The Cat Welfare Society (CWS) released a blog post on Oct. 8, recommending that the current penalties for convicted animal abusers to be much harsher.
Currently, the maximum disqualification period for owning a pet for convicted animal abusers is 12 months, CWS highlighted.
CWS is pushing for this to be increased to a minimum of 60 months at least, which comes up to five years, and a maximum of a lifetime disqualification.
The Animal Veterinary Service reported that it has investigated 1,200 cases of alleged cruelty and abuse cases each year since 2017.
Approximately 260 cases were related to animal cruelty, while the rest involved pet owners who failed in their duty of care.
Only 22 cases of animal abuse have been prosecuted in the last five years.
The group also noted that there has been no case yet in which the maximum sentences and fines have been imposed for animal abuse.
CWS wrote: "As the full length of these terms and quantum have not been tested, we do not know what in the Court’s view is so heinous as to warrant the maximum jail/ fine penalties."
The current maximum jail term for charges of cruelty are a jail term not exceeding 18 months or a fine not exceeding S$15,000 or both for a first offence.
This latest response from CWS came after two high-profile animal abuse cases were reported widely in the media.
12-month disqualification period "blatantly insufficient"
The man who abused his pet poodle was given a 12-month disqualification order, which CWS said is "blatantly insufficient and lacking as even a practical deterrent to any animal abuser".
They reasoned that Chia, who was given an eight-month jail sentence, could easily own another animal shortly after he is released from prison.
CWS added that Leow, who received a 12-week jail sentence, would still be able to own a pet, instead of targeting community cats, once a one-year disqualification period is over.
Such a short disqualification period is of limited use as a deterrent for animal abusers, CWS said.
At the very least, CWS said the disqualification order should be a "useful tool" to prevent the animal abusers from harming other animals after they have served their sentences.
Regular check-ins with freed animal abusers
CWS also proposes that regular check-ins should be conducted with freed animal abusers to assess their mental state, to decide whether their disqualification period should be increased or decreased, if appropriate.
Such check-ins should be conducted by an investigation officer together with a mental health practitioner.
CWS said the minimum five-year disqualification period gives the authorities "sufficient time and data to establish a pattern of behaviour" and make assessments of the abuser's mental state to determine whether they can own a pet.
They added that this proposal would not overly strain public service officers if they were to conduct routine check-ins as only 22 people have been convicted of animal abuse in the past five years, according to CNA.
CWS said they will be approaching the relevant authorities with this proposal "in due course".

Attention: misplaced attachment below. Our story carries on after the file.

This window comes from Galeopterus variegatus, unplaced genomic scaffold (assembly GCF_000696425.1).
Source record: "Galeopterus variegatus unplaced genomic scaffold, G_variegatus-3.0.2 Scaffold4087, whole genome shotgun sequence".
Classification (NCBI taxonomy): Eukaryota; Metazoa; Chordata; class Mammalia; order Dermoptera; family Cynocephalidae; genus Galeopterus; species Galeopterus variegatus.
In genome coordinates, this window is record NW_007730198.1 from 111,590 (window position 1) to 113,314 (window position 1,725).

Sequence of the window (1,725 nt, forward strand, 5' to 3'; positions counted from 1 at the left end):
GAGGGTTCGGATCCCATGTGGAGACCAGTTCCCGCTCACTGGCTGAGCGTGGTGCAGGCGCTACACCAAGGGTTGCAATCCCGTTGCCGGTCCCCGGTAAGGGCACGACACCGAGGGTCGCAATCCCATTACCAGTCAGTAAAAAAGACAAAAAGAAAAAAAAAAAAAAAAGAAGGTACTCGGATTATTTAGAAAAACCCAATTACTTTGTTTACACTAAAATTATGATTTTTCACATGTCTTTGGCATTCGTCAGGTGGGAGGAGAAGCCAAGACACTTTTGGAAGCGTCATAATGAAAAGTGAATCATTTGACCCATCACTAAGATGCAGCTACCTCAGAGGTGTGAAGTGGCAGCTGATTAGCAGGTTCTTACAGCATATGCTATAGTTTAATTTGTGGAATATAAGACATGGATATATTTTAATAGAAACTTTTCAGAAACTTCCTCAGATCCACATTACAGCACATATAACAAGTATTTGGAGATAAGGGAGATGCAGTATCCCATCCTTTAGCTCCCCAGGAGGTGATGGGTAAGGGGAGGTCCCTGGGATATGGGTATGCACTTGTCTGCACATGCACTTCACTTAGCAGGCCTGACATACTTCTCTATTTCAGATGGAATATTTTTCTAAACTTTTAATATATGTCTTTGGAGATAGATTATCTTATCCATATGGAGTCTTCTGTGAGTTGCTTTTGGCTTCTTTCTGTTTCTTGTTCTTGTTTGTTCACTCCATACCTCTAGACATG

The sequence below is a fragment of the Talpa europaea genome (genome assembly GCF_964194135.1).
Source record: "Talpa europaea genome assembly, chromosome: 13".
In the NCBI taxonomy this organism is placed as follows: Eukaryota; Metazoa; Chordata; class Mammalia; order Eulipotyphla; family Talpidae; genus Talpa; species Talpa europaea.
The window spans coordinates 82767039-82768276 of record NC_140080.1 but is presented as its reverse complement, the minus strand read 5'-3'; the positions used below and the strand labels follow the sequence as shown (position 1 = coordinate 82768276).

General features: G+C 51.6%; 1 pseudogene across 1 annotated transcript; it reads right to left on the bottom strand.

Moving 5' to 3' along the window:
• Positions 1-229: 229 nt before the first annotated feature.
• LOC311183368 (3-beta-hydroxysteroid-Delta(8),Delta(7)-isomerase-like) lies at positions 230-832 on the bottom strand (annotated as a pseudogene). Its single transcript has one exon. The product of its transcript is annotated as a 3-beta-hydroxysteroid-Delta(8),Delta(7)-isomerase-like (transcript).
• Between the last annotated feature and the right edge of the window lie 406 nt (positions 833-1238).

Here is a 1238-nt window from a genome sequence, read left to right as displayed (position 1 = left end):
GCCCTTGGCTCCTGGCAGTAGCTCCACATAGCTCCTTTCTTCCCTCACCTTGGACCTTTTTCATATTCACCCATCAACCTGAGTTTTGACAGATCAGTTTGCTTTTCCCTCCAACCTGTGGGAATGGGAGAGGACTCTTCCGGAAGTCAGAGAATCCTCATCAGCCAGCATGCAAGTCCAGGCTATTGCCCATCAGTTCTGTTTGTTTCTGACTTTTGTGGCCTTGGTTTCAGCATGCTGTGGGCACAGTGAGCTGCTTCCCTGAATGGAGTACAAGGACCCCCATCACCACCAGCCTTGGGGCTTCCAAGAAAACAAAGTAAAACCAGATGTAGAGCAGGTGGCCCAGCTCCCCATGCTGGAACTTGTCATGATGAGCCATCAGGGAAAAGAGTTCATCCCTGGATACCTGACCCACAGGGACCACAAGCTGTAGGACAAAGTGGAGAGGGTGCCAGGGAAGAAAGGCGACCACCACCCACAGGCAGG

Recent animal abuse cases
Clement Chia Tian Xiang
Clement Chia Tian Xing was seen abusing his pet poodle, Leslie, in a series of viral videos filmed between October 2016 and November 2017 by himself and his cousin.
The videos showed Chia, now 42, torturing his poodle in various ways, including holding the poodle by one of its legs and lifting it off the ground, suspending it in mid-air, and hitting it non-stop with a hanger while the poodle was struggling and whimpering.
The poodle also had its mouth bounded with a string.
Chia's cousin, Yong-Quan, was fined S$4,500 for filming the videos and not stopping the abuse.
Chia himself was jailed eight months and was given a disqualification order of 12 months.
District Judge Lorraine Ho said Chia had derived a "sadistic pleasure" from tormenting the dog, according to The Straits Times.
She added: "Had there been a victim impact statement (from the dog’s current owner), I might even be minded to impose a higher sentence."
In handing out Chia's sentence, District Judge Ho said a strong deterrence sentence was necessary to deter others from committing similar "abhorrent" offences, Today reported.
Leow Wei Liang
The culprit was found to be Leow Wei Liang, a 37-year-old Singaporean man who was diagnosed with autism and antisocial personality disorder.
Leow admitted to using a penknife to injure seven cats, as he felt allergic to their fur.
He also said he "wanted to have fun since the cats were stray animals and not human".
Leow pleaded guilty to three of his seven charges of animal cruelty, and was sentenced to 12 weeks' jail.
In sentencing Leow, District Judge May Mesenas said his autism may have played a role in his offences, but she had to take into account the number of cats he had harmed, and the fact that he had purposely gone around looking for cats to harm, reported Today.
She added that there was a need for deterrence in this case, and a balance had to be struck.
The judge also arranged for a community court conference to ensure that Leow's mental condition would be kept in check and that he does not reoffend.
In an update on Oct. 14, CWS said that they have written to Member of the Parliament for Nee Soon GRC Louis Ng who has agreed to file a parliamentary question on this matter.
CWS shared that Ng will be asking the Minister for National Development if the ministry will consider raising the period a person is disqualified from owning any animal or any class of animals from the current maximum of 12 months under section 43B of the Animals and Birds Act.
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Top photos via Cat Welfare Society/FB, Brenda Tan/FB and ning_wong/IG